Referring to FIGS. 2 and 3a it will be seen that in region 24 of the drip chamber 2 a prism 42 is provided as part of the wall 50 of the drip chamber. Outside the chamber and adjacent the wall 50 in which the prism 42 is provided, a liquid level radiation transmission means comprising a liquid level detection transmitter 44 such as a light emitting diode emitting radiation in the infra-red frequency spectrum, and a liquid level radiation detection means comprising receiver 46 are located beside each other mounted in a lower mounting member 41 at a desired level in the chamber indicated by line 48 in FIG. 2. The mounting member 41 is a moulded plastic member as described above with reference to member 19. The transmitter 44 is mounted in the slot 51 and transmits radiation through a curved lens surface 45 formed on the slot 51, or a flat surface if desired, the radiation reflects off a reflective surface 47 on one edge of member 41 through wall 50 and into the prism 42. The refractive properties of the prism as compared to the refractive properties of air in region 52 adjacent the prism allow internal reflection of the radiation passing through wall 50 into the prism so that the radiation transmitted by the transmitter is received by the receiver 46 which is mounted in a further slot 53 having a curved or flat lens surface 55 beside the transmitter 44 in the same plane indicated by line 48. The external surfaces, excluding surface 49, 45 and 55 of the mounting member 41 are preferably coated with a reflective material to prevent any substantial amount of radiation escaping. The location of infrared transmitters 16 and 44 and detector 18 and receiver 46 on the same side of the chamber allows them to be connected to a single planar printed circuit board. Thus, referring to FIG. 7, the locating member 16 and the mounting member 41 are shown in exploded perspective adjacent to the printed circuit board 43 on which the infrared transmitters and receivers 16, 18, 44 and 46 are mounted. It will be seen that the members 19 and 41 only need to be pressed and secured against the circuit board in the correct position to locate the transmitters and receivers.
The presence of water in region 52, the water being up to the level indicated by line 48 will alter the refractive index in area 52 adjacent the prism so that less radiation transmitted by transmitter 44 will be reflected internally within the prism and less radiation will therefore be incident on receiver 46. The lower level of radiation incident on receiver 46 is provided to the control means (not shown) to provide an indication of the level of liquid in the cup 24b. An indication of the level of liquid in the chamber is important since the drip indicator may fail or water may flow into the chamber in a continuous stream, not discrete drops, and this will rapidly fill the chamber or lead to oversupply of liquid to the point of use. In use the valve member 26 is used to control the flow of liquid through chamber 2. When valve 26 is closed, or when the demand for liquid by the humidifying device is lower than the available rate of delivery of liquid to the chamber 2, liquid is prevented from flowing out of the chamber and the resultant increase of air pressure within the chamber 2 becomes sufficient to prevent further liquid entering the chamber through entry 4.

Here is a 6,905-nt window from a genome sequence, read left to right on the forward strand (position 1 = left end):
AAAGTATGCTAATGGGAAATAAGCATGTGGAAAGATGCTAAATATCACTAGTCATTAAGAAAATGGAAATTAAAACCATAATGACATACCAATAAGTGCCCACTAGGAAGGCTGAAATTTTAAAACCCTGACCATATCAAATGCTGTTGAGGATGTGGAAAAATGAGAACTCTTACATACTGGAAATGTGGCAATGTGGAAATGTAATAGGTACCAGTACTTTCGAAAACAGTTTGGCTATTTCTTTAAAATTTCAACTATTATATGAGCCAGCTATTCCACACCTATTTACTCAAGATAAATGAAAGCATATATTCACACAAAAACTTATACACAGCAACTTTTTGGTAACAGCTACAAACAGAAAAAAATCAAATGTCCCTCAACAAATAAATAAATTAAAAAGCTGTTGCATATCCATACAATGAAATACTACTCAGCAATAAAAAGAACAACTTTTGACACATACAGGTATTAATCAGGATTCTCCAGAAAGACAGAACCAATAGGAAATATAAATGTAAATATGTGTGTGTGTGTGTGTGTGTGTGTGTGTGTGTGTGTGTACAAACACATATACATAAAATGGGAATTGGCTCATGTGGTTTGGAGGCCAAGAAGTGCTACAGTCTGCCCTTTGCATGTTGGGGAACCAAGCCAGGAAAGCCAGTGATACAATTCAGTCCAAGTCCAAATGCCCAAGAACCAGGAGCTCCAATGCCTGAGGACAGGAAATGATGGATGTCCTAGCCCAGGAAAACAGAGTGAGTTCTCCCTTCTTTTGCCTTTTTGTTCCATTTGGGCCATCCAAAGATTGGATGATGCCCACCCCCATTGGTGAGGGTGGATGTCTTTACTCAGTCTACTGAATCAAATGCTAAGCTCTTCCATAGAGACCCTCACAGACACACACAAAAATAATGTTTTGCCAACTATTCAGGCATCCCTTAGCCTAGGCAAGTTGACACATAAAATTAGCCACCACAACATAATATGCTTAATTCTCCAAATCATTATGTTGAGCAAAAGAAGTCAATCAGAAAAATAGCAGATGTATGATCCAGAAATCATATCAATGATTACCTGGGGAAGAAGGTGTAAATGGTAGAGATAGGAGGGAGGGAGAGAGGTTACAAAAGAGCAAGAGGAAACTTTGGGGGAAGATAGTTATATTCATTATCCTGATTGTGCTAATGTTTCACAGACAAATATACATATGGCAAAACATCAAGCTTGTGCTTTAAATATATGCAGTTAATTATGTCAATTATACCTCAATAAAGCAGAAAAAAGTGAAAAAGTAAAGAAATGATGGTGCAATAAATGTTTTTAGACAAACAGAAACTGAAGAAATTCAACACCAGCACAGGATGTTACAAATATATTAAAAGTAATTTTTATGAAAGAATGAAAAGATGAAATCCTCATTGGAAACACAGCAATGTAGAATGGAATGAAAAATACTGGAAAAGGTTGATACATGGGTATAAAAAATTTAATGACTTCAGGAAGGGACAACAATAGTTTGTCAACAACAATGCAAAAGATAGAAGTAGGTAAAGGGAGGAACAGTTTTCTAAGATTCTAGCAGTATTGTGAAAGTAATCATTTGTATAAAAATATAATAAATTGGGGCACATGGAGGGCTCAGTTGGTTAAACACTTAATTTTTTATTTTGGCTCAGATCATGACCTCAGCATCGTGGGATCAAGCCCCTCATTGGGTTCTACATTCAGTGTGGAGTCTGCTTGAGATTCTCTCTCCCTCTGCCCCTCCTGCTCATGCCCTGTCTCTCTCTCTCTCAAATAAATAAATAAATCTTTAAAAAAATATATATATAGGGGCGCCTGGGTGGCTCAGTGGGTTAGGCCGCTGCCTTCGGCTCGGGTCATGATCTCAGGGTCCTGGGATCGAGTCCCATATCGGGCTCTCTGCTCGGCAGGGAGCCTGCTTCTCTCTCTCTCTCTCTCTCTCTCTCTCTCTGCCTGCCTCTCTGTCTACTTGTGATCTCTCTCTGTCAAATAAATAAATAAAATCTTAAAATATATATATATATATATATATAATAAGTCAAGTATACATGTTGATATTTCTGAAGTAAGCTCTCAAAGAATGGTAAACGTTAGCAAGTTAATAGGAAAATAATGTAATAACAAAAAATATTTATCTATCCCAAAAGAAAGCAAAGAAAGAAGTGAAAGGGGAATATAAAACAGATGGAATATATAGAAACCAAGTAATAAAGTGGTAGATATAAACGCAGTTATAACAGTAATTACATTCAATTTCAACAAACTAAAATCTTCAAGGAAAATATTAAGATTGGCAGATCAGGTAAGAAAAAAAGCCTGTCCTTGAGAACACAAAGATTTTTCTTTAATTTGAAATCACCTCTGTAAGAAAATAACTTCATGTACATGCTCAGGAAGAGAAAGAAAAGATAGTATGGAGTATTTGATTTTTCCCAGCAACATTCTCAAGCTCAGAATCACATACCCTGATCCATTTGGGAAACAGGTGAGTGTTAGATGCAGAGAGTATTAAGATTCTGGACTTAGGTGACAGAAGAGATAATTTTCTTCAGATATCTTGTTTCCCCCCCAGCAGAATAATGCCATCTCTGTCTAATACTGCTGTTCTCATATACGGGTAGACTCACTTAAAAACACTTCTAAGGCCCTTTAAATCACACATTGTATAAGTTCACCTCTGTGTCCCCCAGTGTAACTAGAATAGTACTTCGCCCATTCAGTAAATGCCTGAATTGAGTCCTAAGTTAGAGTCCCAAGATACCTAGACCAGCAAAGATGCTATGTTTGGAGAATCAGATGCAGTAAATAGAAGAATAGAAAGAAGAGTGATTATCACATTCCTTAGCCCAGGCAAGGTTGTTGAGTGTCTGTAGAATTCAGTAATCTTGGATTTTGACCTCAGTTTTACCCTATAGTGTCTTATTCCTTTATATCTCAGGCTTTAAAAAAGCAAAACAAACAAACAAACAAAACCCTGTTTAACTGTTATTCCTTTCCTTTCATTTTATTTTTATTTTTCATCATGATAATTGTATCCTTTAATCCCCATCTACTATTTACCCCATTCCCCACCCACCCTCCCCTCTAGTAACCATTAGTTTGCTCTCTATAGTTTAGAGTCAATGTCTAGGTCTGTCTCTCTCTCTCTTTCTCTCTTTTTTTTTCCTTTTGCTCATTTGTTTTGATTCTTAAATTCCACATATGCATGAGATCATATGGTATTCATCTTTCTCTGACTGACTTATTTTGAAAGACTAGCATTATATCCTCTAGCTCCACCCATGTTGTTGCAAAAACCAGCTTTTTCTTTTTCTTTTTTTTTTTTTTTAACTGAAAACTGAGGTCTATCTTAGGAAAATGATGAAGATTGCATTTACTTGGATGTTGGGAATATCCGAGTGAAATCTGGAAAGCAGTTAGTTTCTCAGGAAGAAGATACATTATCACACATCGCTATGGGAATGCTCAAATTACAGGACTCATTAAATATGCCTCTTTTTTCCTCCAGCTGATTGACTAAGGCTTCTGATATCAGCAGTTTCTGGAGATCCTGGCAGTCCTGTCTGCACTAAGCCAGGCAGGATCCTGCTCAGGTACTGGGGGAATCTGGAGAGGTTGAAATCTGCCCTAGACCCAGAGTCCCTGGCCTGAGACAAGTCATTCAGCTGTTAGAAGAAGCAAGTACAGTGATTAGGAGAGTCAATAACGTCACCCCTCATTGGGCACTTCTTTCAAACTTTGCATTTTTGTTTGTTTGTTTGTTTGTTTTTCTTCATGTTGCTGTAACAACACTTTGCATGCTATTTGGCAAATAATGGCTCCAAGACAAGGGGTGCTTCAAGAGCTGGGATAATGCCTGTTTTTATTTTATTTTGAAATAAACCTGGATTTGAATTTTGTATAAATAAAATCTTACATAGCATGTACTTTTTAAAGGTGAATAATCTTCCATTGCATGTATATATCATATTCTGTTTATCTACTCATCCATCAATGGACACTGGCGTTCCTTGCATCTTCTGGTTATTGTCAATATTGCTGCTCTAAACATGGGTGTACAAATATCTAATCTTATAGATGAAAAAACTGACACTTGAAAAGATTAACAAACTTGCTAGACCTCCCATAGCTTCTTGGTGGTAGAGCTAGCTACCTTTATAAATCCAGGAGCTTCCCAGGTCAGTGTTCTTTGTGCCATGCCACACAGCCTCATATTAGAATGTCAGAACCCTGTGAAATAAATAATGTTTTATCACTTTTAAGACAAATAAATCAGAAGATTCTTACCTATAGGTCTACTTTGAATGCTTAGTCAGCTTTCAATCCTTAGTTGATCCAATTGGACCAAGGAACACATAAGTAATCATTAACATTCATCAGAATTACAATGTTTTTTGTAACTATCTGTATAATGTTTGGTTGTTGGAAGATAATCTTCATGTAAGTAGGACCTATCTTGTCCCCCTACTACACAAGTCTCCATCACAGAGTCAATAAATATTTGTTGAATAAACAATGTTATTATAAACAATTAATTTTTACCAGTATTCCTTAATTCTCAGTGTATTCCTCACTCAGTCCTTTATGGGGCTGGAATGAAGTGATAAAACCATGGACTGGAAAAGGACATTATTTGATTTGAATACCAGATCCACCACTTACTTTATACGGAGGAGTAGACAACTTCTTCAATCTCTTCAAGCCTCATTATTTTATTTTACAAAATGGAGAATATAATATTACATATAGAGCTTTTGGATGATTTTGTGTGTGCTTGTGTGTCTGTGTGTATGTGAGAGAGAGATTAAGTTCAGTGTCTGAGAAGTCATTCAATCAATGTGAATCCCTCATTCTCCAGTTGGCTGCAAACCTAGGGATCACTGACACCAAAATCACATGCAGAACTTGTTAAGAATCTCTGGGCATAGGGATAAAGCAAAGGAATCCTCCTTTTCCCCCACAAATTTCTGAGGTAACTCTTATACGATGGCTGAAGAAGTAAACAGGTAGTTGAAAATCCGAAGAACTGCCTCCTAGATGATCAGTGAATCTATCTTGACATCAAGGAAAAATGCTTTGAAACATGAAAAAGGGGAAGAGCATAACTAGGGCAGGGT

The cup 24b narrows to a tall narrow column at the base thereof and has sloping sides 24a. At the base of the cup, the orifice or outlet 6 allows liquid to flow therethrough at a predetermined, calibrated rate.
Referring to FIGS. 4 and 5, the outlet 6 is shown in more detail. A further lower chamber area 74 is provided, and liquid flow from this further chamber area is controlled by valve member 26. Liquid flow into lower chamber area 74 (FIG. 2) occurs at a steady flow rate calibrated by the size of orifice 6. As shown in FIG. 4, when droplets 80 of liquid are entering the chamber 2 at an acceptable rate, the level of liquid (represented by arrow 82) in cup 24b is below prism 42. In FIG. 5, when droplets 80 of liquid are entering cup 24b at an undesirably high rate, the level of liquid (represented by arrow 84) in cup 24b is above prism 42 and the liquid surrounds the prism. The change in the level of liquid at the base of cup 24b in the region thereof having a reduced cross section is indicative of the rate of flow of liquid through the apparatus. The relatively small cross sectional area of the lower part of the cup 24b provides greater changes in the level of liquid therein for a given volume of liquid and thus provides greater sensitivity of detection of changes in flow rate. The combination of a calibrated flow outlet and reduced cross sectional area chamber with level detection gives control of the rate of flow of liquid through the apparatus.